The Portland Pirates moved Friday to fill roster holes created by the departure of five players to the Phoenix Coyotes’ training camp.

Forwards Evan Bloodoff and Scott Arnold, who were called up from the ECHL’s Gwinnett (Ga.) Gladiators, skated with the Pirates in practice Friday at the Portland Ice Arena.

Defenseman Russ Sinkewich, who has played for the Gladiators and the ECHL’s Alaska Aces this season, joined Portland before the team left on a weekend trip for games at Bridgeport and Worcester. He was signed to a professional tryout contract.

The Coyotes also signed defenseman Boris Valabik, a 6-foot-7, 245-pound defenseman who once played for the Atlanta Thrasher.

Valabik appeared in 29 games with Brno Kometa of the Czech league this season.

Portland also signed Bryce Lampman, a 30-year defensemen who spent five seasons with the Hartford Wolfpack, to a pro tryout.

Centers Alexandre Bolduc and Andy Miele, and defensemen Michael Stone and David Rundblad flew Friday to Phoenix to attend the Coyotes’ training camp, expected to open Sunday following the NHL players’ ratification of a 10-year collective bargaining agreement.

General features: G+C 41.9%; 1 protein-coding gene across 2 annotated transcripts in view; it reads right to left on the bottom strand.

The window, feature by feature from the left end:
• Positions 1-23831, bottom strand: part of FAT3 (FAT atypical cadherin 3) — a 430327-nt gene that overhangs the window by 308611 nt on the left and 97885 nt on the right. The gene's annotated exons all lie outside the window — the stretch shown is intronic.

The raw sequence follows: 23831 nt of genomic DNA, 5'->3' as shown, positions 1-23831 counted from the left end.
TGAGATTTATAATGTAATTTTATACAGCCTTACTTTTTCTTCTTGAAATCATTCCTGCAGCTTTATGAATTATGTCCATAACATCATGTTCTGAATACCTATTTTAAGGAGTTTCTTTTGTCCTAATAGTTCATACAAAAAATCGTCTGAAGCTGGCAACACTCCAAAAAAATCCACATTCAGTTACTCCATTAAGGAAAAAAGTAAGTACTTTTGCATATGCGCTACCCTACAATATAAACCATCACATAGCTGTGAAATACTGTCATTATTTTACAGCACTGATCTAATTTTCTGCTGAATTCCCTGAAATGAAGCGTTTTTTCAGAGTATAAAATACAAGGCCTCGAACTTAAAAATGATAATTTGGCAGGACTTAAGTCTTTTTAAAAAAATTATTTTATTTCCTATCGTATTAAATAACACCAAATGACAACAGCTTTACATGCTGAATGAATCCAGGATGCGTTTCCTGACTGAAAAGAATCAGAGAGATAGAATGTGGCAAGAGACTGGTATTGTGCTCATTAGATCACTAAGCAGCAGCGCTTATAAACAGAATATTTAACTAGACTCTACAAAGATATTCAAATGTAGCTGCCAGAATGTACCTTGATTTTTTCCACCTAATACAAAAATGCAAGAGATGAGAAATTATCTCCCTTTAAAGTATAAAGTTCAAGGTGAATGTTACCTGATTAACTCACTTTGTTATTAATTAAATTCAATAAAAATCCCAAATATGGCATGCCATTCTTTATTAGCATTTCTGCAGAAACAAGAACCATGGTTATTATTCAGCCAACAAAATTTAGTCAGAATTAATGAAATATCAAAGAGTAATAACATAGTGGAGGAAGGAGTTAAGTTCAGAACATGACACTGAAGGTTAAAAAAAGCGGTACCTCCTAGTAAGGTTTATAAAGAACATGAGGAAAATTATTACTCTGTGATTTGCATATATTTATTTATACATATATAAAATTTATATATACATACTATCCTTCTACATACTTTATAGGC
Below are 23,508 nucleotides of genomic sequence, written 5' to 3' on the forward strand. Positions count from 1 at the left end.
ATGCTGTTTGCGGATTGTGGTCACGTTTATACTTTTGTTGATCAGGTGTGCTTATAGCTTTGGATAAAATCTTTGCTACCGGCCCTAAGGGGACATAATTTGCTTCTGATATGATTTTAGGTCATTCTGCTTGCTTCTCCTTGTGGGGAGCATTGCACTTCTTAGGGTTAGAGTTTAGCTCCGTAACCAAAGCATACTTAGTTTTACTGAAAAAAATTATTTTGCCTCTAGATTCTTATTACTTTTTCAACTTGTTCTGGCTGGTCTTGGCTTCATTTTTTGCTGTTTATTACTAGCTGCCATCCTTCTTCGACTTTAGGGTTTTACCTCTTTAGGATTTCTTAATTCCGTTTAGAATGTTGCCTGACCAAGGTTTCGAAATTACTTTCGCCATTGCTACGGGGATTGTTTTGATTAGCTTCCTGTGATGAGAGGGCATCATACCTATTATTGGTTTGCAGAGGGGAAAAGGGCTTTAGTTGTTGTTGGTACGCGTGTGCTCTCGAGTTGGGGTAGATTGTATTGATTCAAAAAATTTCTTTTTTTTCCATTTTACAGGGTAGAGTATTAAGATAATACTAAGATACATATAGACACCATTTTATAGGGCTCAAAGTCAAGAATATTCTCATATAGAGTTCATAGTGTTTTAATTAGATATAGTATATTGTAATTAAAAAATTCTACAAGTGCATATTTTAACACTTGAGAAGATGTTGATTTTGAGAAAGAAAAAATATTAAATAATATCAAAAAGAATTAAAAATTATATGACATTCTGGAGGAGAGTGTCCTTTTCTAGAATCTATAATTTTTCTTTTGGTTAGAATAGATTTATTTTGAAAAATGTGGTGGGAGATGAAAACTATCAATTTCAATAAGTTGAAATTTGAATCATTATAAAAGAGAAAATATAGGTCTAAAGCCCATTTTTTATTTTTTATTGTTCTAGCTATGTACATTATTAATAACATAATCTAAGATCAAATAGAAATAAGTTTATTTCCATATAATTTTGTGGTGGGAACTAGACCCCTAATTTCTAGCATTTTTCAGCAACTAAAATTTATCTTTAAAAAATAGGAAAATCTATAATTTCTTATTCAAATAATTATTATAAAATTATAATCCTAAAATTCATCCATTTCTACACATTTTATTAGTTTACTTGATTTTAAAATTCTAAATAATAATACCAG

Earlier this week, defenseman Oliver Ekman-Larsson, who spent the previous 11/2 seasons with the Coyotes, left Maine to join informal workouts with a group of Phoenix players in suburban Scottsdale, Ariz.

For the Portland players left behind, Friday was business as usual.

“We’re losing (some) of our top players but we can’t dwell on that now,” left wing Rob Klinkhammer said. “It’s an opportunity and we have to have guys step up. They’re going to have more ice time and they’ve got to contribute a little bit more now, so it’s a perfect opportunity for a lot of guys on this team.”

“It’s part of the business, and we always expect that there are going to be some big changes, especially in the NHL with the situation they were in,” defenseman Chris Summer said. “You just have to adjust. There’s nothing you can really do except keep playing the right way and doing the right things.”

Ratification of the CBA will end a 119-day lockout of players, which reduced the NHL season to 48 games and delayed its opening until Jan. 19.

The roster moves came after the Pirates won 11 of their past 13 games to move into first place in the Atlantic Division.

The departures don’t necessarily mean the Pirates can’t continue with that kind of success.

“We pride ourselves on the team aspect of the game,” right wing Jordan Szwarz said. “We’re a hard-working bunch and if we stick to what we’ve been doing, we’re going to continue with that success.”

Staff Writer Paul Betit can be contacted at 791-6424 or at:

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